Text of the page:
March 31 is World Backup Day, an annual reminder that data needs to be protected from things like ransomware, malware, hardware failures, and of course human error. It’s a simple concept, but one that is often overlooked: data can be lost very quickly, without any alert it’s missing or inaccessible. Despite the importance and sensitive nature of much company data, many companies don’t have a comprehensive backup strategy in place.
There are many ways to lose your companys data, here are the top :
Ransomware is a malware that prevents users from accessing their system or data often by locking files unless a ransom is paid. There are many variations each of which operate slightly differently with the common factor that the user is requested to pay a ransomware to release data or access. The ransom price varys depending on the variant, most ransomware operators commonly specify ransom payments in bitcoins.
Unfortunately several new ransomware variants have already been unveiled in 2017, continuing the legacy of 2016 which saw ransomware revenues topping the $1 billion mark. New strains of the malicious malware entitled Popcorn Time and Spora were identified in January. Ransomware creators continue to integrate innovations into their malware - see how these new variants operate here. As usual, your best defence is to prevent infection in first place, check out these 11 things to do to decrease chances of a malware infection.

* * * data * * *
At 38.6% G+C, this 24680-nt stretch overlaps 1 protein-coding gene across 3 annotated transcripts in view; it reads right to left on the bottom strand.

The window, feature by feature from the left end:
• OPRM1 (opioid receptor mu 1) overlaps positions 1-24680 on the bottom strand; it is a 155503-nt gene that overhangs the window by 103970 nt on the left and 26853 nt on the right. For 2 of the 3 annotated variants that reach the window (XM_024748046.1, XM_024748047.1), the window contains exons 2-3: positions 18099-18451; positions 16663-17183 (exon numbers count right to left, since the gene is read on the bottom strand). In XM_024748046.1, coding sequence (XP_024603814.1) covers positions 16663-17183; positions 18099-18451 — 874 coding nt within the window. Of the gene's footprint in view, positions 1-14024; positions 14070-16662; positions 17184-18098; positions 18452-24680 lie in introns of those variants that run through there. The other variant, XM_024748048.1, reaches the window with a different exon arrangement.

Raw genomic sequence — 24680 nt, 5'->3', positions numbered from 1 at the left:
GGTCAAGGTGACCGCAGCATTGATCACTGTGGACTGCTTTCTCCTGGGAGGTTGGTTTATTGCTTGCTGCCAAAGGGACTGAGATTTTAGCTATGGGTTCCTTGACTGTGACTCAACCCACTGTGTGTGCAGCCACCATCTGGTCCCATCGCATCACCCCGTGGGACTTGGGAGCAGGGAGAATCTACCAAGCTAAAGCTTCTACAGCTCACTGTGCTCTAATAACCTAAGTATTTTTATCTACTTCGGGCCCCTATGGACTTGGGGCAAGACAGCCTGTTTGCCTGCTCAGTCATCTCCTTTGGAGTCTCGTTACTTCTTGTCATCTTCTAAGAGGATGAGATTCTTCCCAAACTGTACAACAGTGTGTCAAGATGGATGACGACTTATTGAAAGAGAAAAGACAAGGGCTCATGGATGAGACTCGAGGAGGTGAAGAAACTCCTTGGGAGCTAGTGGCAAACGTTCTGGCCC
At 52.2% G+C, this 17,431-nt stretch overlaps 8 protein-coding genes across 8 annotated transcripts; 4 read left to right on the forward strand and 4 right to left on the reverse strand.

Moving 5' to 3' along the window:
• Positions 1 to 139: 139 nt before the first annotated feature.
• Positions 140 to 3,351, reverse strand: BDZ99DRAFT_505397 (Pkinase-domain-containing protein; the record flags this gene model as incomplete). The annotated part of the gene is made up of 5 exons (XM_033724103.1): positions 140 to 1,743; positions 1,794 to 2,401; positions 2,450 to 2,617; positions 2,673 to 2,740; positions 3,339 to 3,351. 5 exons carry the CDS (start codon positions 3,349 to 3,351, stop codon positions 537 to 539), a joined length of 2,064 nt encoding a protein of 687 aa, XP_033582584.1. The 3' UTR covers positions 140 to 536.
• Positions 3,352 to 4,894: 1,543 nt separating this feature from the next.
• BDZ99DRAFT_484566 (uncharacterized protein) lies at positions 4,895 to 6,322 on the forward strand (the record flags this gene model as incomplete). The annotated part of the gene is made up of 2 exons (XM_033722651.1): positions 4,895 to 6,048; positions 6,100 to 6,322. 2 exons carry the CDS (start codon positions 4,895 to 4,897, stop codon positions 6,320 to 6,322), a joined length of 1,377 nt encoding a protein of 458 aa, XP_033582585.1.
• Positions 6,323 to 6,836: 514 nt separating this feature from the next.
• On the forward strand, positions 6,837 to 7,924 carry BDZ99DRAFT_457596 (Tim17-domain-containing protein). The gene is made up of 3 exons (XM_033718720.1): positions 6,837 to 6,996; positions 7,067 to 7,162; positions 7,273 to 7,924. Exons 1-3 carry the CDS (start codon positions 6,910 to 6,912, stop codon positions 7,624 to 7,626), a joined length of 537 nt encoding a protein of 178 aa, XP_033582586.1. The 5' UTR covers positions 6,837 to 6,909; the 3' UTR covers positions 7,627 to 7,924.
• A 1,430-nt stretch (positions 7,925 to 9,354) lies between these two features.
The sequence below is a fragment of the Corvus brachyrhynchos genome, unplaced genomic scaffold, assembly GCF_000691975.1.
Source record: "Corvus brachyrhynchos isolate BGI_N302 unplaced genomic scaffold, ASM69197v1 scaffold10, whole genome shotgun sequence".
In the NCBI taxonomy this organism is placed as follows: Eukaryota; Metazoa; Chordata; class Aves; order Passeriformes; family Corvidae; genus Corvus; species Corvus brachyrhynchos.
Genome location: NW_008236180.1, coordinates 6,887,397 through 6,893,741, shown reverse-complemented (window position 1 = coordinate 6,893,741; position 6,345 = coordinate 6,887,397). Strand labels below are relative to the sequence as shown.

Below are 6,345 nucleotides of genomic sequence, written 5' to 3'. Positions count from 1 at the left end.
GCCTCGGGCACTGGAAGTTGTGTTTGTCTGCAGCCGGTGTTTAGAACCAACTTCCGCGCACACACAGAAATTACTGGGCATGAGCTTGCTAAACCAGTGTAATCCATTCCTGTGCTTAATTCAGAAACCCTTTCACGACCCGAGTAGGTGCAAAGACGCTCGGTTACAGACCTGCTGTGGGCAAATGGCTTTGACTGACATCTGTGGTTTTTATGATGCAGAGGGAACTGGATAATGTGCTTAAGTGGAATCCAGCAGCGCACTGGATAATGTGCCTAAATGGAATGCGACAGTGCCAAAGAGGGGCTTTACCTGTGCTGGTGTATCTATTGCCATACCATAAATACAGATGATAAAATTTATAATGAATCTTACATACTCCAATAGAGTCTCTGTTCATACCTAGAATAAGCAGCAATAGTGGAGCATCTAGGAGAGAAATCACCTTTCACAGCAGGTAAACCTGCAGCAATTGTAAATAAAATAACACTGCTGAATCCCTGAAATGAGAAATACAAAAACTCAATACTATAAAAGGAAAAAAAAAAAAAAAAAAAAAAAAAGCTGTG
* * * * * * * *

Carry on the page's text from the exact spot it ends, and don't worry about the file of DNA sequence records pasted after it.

Ransomware has caused a lot of damage to networks across the globe. To protect your data and recover from ransomware you need to have dependable worry-free backup which is what the 3-2-1 Backup approach is all about. There are a number of security tools that can allow you protect your users and data from ransomware.
There is one go-to-solution for combatting ransomware, one that will always work. That go-to-solution is called proper backup. If you perform regularly scheduled up-to-date backups your organization will never have to consider making a ransom payment to some unnamed attacker. Bear in mind a backup will be absolutely useless if there is a physical link to it from the infected device.
In order to ensure dependable worry-free backups, you need redundancy which is what the 3-2-1 backup approach is all about. The topology design of the 3-2-1 backup is as follows:
The one certainty of ransomware is that it is evolving all the time. In January alone over 37 new ransomware variants appeared including, F Society, CyberHub, Spora, Marlboro, and Dark OverLord to name just a few. With so many different strains circulating, the precautions remain the same. Organizations should maintain backups, use effective email and web security, and crucially treat spam as a serious carrier of malware rather than a nuisance.
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